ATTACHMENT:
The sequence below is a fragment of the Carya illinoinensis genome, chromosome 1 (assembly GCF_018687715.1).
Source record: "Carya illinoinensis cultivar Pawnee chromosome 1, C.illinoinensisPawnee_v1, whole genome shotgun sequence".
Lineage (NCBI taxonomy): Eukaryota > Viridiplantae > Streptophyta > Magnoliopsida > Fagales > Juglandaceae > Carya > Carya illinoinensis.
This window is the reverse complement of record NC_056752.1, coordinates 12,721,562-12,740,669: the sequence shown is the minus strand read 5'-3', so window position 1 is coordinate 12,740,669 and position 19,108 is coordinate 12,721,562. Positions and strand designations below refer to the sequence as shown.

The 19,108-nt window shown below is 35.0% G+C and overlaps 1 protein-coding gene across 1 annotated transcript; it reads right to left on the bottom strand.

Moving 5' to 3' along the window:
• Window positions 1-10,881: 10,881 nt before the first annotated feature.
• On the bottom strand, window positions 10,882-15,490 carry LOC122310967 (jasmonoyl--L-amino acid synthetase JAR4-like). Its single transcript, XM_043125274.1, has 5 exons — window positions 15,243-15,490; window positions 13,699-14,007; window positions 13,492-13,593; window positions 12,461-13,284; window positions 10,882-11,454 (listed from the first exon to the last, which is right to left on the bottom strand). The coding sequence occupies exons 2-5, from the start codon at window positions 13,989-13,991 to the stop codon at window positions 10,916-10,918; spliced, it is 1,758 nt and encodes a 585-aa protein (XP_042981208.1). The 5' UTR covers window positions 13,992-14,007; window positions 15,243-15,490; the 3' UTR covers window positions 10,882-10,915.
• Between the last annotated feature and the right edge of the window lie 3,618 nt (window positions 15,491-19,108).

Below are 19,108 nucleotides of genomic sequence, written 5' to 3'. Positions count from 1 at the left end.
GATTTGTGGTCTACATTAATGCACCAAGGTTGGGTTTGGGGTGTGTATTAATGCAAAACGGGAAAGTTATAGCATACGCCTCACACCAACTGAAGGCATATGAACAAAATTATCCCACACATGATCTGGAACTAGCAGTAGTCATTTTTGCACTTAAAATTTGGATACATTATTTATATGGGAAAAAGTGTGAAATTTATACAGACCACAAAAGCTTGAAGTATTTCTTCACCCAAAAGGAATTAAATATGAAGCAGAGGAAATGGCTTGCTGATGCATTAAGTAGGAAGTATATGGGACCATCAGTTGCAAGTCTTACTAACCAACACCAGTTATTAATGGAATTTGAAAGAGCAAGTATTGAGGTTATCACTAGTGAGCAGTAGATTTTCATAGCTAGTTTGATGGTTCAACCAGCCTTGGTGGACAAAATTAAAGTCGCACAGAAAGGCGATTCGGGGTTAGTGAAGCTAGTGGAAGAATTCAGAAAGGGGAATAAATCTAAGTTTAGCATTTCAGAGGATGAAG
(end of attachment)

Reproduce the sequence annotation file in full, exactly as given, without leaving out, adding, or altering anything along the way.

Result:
The sequence below is a fragment of the Carya illinoinensis genome, chromosome 1 (assembly GCF_018687715.1).
Source record: "Carya illinoinensis cultivar Pawnee chromosome 1, C.illinoinensisPawnee_v1, whole genome shotgun sequence".
Lineage (NCBI taxonomy): Eukaryota > Viridiplantae > Streptophyta > Magnoliopsida > Fagales > Juglandaceae > Carya > Carya illinoinensis.
This window is the reverse complement of record NC_056752.1, coordinates 12,721,562-12,740,669: the sequence shown is the minus strand read 5'-3', so window position 1 is coordinate 12,740,669 and position 19,108 is coordinate 12,721,562. Positions and strand designations below refer to the sequence as shown.

The 19,108-nt window shown below is 35.0% G+C and overlaps 1 protein-coding gene across 1 annotated transcript; it reads right to left on the bottom strand.

Moving 5' to 3' along the window:
• Window positions 1-10,881: 10,881 nt before the first annotated feature.
• On the bottom strand, window positions 10,882-15,490 carry LOC122310967 (jasmonoyl--L-amino acid synthetase JAR4-like). Its single transcript, XM_043125274.1, has 5 exons — window positions 15,243-15,490; window positions 13,699-14,007; window positions 13,492-13,593; window positions 12,461-13,284; window positions 10,882-11,454 (listed from the first exon to the last, which is right to left on the bottom strand). The coding sequence occupies exons 2-5, from the start codon at window positions 13,989-13,991 to the stop codon at window positions 10,916-10,918; spliced, it is 1,758 nt and encodes a 585-aa protein (XP_042981208.1). The 5' UTR covers window positions 13,992-14,007; window positions 15,243-15,490; the 3' UTR covers window positions 10,882-10,915.
• Between the last annotated feature and the right edge of the window lie 3,618 nt (window positions 15,491-19,108).

Below are 19,108 nucleotides of genomic sequence, written 5' to 3'. Positions count from 1 at the left end.
GATTTGTGGTCTACATTAATGCACCAAGGTTGGGTTTGGGGTGTGTATTAATGCAAAACGGGAAAGTTATAGCATACGCCTCACACCAACTGAAGGCATATGAACAAAATTATCCCACACATGATCTGGAACTAGCAGTAGTCATTTTTGCACTTAAAATTTGGATACATTATTTATATGGGAAAAAGTGTGAAATTTATACAGACCACAAAAGCTTGAAGTATTTCTTCACCCAAAAGGAATTAAATATGAAGCAGAGGAAATGGCTTGCTGATGCATTAAGTAGGAAGTATATGGGACCATCAGTTGCAAGTCTTACTAACCAACACCAGTTATTAATGGAATTTGAAAGAGCAAGTATTGAGGTTATCACTAGTGAGCAGTAGATTTTCATAGCTAGTTTGATGGTTCAACCAGCCTTGGTGGACAAAATTAAAGTCGCACAGAAAGGCGATTCGGGGTTAGTGAAGCTAGTGGAAGAATTCAGAAAGGGGAATAAATCTAAGTTTAGCATTTCAGAGGATGAAG